This negotiation tactic is unethical because the negotiator will always oppress one party especially the one on the receiving end. The person receiving threats will live in constant fear of unprescribed consequences and demands. Threats are used to cover the truth. This, therefore, means that the person to whom a crime was committed and his dependents may never get justice whether in the form of compensation or jailing of the criminal. Many resources are spent to cover up the threat demands from the person demanding resources by use of threats. This tactic is not warranted and uncalled for. This is because, in the long run, the truth will come out. Threats tend to heighten the conflict between individuals. This is because if the desired outcome is not achieved, the parties initiate measures that can significantly destroy the trust levels in their relationship.
The third unethical negotiation tactic is the misrepresentation of position to an opponent. The person negotiating distorts his or her settlement position in his or her favor. A case scenario where a person has budgeted for $95,000 to purchase a vehicle and convinced the dealer that he can only offer $90,000, when in fact he can comfortably afford 95,000. This form of misrepresentation is normally considered a strategy for the opponent to make a concession to lower the sale. Negotiators who make demands above the preferred settlement point and had their opponents giving in to these demands stood higher chances of achieving favorable deals (Wade, 2014).
This negotiation tact is unethical in the sense that the negotiator makes undue gains especially in monetary terms and leaves the opponent at a low-profit-margin. The fact that the negotiator can afford the actual price of the commodity he or she wishes to buy and goes ahead to negotiate for reduced prices reduces the negotiators credibility and trustworthiness. Also, the negotiator may end up buying a substandard commodity from his or her offer. If the product were an electronic device, the negotiator would get an equivalent of what he or she required but of low quality.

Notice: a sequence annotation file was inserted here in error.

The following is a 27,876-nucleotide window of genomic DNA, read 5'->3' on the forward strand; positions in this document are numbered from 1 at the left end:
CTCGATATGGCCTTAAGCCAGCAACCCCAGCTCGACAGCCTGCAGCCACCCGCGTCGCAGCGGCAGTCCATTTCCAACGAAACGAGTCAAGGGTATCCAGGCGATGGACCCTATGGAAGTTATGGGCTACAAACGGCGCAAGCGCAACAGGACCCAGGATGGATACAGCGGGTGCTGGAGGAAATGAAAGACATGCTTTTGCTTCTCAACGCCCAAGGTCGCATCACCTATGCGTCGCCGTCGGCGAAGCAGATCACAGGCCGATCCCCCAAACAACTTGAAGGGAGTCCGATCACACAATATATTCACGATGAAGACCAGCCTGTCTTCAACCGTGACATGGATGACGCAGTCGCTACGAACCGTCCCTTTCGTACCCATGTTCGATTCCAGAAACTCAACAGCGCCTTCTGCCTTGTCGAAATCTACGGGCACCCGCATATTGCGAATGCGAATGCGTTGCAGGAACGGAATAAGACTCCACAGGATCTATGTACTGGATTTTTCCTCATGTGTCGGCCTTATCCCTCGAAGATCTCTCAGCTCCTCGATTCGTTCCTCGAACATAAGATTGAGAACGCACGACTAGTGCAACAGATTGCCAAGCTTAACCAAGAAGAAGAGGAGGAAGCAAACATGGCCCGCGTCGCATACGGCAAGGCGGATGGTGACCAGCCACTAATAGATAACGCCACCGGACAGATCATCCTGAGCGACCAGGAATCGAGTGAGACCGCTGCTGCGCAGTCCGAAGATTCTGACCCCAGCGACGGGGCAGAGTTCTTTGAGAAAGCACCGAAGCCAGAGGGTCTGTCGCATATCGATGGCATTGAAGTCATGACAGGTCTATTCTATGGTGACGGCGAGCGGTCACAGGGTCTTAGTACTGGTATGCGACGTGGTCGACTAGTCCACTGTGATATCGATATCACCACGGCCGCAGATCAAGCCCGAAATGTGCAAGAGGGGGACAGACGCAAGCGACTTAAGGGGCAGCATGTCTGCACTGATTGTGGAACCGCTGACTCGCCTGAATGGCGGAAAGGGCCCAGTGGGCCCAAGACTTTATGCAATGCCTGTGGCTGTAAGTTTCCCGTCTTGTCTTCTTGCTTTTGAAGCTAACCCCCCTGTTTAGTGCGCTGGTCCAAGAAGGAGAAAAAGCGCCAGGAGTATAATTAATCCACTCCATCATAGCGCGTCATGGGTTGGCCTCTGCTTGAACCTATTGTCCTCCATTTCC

The following useful counter-strategies negotiation tactics apply across the board: to be able to counter an unethical negotiation tactic, the opponent needs to recognize and know the different kinds of unethical practices or Gambits applied by the negotiator. The opponent cannot be able to play in the counter move if he or she does not understand the game. Understanding the negotiators tactics works to the advantage of the opponent (Fleck, et al 2014).
The opponent is also advised never to attack but to challenge the negotiator directly. When the opponent approaches the issue at hand from a different angle by applying a challenge, the negotiator will be caught off guard. It is advisable to challenge the gambit as an issue in itself, and avoid making the issue personal. By so doing, the tactics of the negotiator will be negated and make them realize that the opponent is not in any way naive.
Also, the opponent needs to know that he/ she has alternatives. One alternative could be walking away from the negotiating table especially if the negotiator seems not to take the negotiations seriously. This gives the negotiators a humble time to evaluate their tactics.
The opponent should also play his/ her game and not that of the negotiator. The opponent should counter at all costs derogatory gambits employed by the negotiator. Avoid being overcome by emotions in the negotiations. The opponent needs to always remember the reasons for the talks. If few options remain, always pursue the best deal out of the negotiations.
Finally, it is essential for the opponent to bear in mind that his/ her reputation must be maintained even after the negotiations. Always keep note of how other people will view you afterward and the lasting image and impression other people will make from the opponent.
In a nutshell, it is essential for negotiating parties to maintain the principles laid down to avoid denting their public image and reputation. To apply unethical means to achieve positive results by negotiators is a short-term event which will later be exposed and lead to more enormous negative consequences. Indeed a wise counsel sums it that what goes around, comes around.
Banai, M., Stefanidis, A., Shetach, A., & Ozbek, M. F. (2014). Attitudes toward ethically questionable negotiation tactics: A two-country study. Journal of Business Ethics, 123(4), 669-685.
Fleck, D., Volkema, R., Pereira, S., Levy, B., & Vaccari, L. (2014). Neutralizing Unethical Negotiating Tactics: An Empirical Investigation of Approach Selection and Effectiveness. Negotiation Journal, 30(1), 23-48.
Kilduff, G. J., Galinsky, A. D., Gallo, E., & Reade, J. J. (2016). Whatever it takes to win: Rivalry increases unethical behavior. Academy of Management Journal, 59(5), 1508-1534.
Lewicki, R. J. (1983). Lying and deception: A behavioral model. Negotiating in organizations, 68, 90.Wade, J. (2014). Ethically ambiguous negotiation tactics (EANTs): What are the rules behind the rules?